I believe that a personal conversion to Christ is imperative for “sharing the gospel and ministering to others” (the stated purpose in the manual). And like Abish, I think each of us have an important position in this place and time to do the work of Christ, in a “natural and normal” fashion.
Spunky, I *love* this. Lots to think about. Thank you!
I will be reading and re-reading this article. So much to consider and so much to learn and apply to my life. Thanks for the incredible insight and for getting me to consider how I might be of influence in a “natural and normal” fashion.
Thank you, Kay and Libby!
One point that might add to your analysis. The scripture says she was converted on account of a “vision of her father.” The wording (“of”) is non-specific. It could be taken to mean that she was converted by a vision her father had, and told her about. Or it could mean she was converted by a vision SHE had, in which she saw her father, i.e. Abish had a vision “OF her father.”
Excellent points Amy, thank you!!
This is beautiful, Spunky! I never heard of Abish until I was in college (well, I probably did but wasn’t paying attention). I think it’s fascinating to see that the Church makes her out to be a young woman. Though I don’t know much about Lamanite culture, your analysis of the text makes sense to me, i.e. it would make sense that she was a grown woman. I even wonder if she was an older woman, given the authority she claimed as she told others.
I’m so glad I read this and hope I can make some thoughtful comments in GD based on it!
Spunky, this is just terrific. I’m going to use a bunch of this when I teach this lesson in a few weeks.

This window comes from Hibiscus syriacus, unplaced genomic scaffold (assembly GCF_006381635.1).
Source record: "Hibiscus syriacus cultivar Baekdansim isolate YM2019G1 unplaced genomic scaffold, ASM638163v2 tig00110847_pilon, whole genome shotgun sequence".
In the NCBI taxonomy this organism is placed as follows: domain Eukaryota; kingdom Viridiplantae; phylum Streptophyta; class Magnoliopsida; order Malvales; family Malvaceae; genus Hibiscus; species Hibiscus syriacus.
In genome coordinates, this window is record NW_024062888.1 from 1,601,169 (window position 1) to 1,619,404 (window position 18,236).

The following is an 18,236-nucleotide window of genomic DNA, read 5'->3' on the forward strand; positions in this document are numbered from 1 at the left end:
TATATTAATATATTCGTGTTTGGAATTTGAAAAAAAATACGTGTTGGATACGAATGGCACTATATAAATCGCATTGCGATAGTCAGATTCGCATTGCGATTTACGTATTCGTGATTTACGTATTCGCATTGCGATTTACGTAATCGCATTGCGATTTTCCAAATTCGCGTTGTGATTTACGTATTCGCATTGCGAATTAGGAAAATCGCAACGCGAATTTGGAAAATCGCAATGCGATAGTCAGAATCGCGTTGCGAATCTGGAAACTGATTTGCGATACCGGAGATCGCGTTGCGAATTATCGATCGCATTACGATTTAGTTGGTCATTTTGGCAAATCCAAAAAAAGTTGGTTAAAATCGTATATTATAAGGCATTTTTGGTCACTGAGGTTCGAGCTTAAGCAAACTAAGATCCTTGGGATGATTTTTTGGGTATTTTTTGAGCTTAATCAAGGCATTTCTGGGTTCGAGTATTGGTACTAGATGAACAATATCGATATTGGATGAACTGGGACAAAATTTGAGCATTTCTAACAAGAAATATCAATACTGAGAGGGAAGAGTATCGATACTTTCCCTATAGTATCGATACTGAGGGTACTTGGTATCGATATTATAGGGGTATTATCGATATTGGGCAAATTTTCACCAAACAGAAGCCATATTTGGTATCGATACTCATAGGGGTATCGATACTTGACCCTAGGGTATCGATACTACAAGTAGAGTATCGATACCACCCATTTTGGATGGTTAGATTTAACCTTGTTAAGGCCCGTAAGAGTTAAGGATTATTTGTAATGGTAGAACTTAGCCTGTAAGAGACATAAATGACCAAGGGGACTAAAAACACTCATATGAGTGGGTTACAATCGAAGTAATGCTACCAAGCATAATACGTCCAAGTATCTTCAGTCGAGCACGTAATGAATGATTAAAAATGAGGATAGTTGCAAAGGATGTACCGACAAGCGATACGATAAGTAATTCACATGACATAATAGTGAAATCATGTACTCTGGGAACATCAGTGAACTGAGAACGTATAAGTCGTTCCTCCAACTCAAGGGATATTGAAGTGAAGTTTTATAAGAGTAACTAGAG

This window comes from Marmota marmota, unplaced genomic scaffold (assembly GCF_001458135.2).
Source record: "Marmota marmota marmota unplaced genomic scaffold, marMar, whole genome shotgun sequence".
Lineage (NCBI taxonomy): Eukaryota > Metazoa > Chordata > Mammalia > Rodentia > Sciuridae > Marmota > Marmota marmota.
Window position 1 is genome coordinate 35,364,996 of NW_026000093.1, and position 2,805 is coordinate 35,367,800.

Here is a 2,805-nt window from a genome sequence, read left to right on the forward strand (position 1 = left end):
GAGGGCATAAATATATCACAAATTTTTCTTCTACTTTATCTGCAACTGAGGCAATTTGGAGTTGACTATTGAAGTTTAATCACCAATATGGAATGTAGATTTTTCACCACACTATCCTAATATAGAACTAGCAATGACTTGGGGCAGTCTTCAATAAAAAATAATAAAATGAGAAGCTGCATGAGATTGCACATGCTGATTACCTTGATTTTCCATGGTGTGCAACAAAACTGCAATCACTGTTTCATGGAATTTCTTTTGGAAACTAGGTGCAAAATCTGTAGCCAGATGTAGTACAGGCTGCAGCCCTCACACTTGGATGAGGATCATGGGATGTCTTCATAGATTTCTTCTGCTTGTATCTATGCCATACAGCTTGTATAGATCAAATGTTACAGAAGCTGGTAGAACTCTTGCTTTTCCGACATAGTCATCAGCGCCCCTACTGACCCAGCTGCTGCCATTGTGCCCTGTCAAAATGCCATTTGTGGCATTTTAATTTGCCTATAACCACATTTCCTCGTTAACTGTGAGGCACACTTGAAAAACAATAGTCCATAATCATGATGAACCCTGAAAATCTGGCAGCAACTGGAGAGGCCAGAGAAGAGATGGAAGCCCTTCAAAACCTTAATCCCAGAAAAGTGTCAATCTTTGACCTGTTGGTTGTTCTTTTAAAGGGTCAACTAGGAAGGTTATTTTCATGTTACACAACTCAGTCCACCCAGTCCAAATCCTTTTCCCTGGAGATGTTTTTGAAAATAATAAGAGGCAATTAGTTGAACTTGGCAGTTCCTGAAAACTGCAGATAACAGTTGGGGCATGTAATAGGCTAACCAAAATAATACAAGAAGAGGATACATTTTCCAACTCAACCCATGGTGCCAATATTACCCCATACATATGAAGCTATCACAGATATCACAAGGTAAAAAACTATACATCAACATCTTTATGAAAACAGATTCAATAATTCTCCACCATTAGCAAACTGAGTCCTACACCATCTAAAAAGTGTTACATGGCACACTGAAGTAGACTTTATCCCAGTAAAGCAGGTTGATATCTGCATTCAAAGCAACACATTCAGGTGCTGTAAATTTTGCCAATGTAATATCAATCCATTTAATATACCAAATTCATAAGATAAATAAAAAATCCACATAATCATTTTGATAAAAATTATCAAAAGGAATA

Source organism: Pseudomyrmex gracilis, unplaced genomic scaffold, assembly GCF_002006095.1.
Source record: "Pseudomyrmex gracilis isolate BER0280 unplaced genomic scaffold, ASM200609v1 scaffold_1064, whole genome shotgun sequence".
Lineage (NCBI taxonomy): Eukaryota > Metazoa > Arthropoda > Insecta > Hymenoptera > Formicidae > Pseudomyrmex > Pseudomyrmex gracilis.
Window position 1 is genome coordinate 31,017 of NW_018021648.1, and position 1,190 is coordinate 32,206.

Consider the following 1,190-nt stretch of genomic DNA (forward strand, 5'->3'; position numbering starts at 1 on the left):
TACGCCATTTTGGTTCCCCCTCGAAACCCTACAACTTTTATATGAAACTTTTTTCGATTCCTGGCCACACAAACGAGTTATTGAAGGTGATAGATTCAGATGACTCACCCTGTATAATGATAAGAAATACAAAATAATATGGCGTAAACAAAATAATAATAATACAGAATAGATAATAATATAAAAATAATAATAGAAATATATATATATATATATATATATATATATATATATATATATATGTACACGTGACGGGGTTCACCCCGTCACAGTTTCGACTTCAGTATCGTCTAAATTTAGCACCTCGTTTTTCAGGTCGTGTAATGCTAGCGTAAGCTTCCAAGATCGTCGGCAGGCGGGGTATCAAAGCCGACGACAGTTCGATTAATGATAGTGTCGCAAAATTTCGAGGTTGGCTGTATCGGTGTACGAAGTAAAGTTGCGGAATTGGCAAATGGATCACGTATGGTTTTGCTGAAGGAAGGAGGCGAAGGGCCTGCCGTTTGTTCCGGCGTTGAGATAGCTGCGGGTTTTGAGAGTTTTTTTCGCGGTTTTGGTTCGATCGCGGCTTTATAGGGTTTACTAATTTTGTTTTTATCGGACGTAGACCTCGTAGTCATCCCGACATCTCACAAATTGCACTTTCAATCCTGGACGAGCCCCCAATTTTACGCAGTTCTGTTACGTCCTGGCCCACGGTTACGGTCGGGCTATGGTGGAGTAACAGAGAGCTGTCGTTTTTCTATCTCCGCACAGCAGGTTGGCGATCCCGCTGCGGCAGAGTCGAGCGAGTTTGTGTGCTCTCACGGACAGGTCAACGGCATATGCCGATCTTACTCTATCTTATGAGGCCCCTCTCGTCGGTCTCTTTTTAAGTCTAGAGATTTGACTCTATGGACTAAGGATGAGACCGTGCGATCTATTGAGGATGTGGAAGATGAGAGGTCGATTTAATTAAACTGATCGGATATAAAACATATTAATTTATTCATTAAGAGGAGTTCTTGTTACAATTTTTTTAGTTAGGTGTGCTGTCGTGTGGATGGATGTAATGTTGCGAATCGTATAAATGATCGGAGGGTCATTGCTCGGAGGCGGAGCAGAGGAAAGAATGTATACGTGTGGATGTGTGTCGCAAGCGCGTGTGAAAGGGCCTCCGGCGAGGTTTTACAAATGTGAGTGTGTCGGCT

Spunky, I love this too, and am now crossing my fingers it will by my turn to teach when the lesson comes up. Thank you for your very powerful and insightful analysis of a powerful and insightful woman. The simple possibility that she May have been older (and married and had children) but was defined by her own relationship to Christ is amazing. I wish that for each of us.
Me too, Rachel. Me too.
Such a nice analysis. Also, the George Albert Smith manual for relief society has three lessons about missionary work in a row coming up–this discussion about Abish and her contributions to missionary work would be a great supplement to those lessons as well.
Just want to let you know that I used significant portions of this post as my outline for teaching this lesson yesterday. Some great discussions took place and it was very well received in my generally conservative ward. Thank you!!
So glad to hear that, thank you!!
[…] can plant a seed for a deeper love and appreciation of this book. The exegesis that Spunky did for this Gospel Doctrine lesson on Abish here is so beautiful. And, I so enjoyed Joe Spencer’s series for fMh in 2011 that you can see […]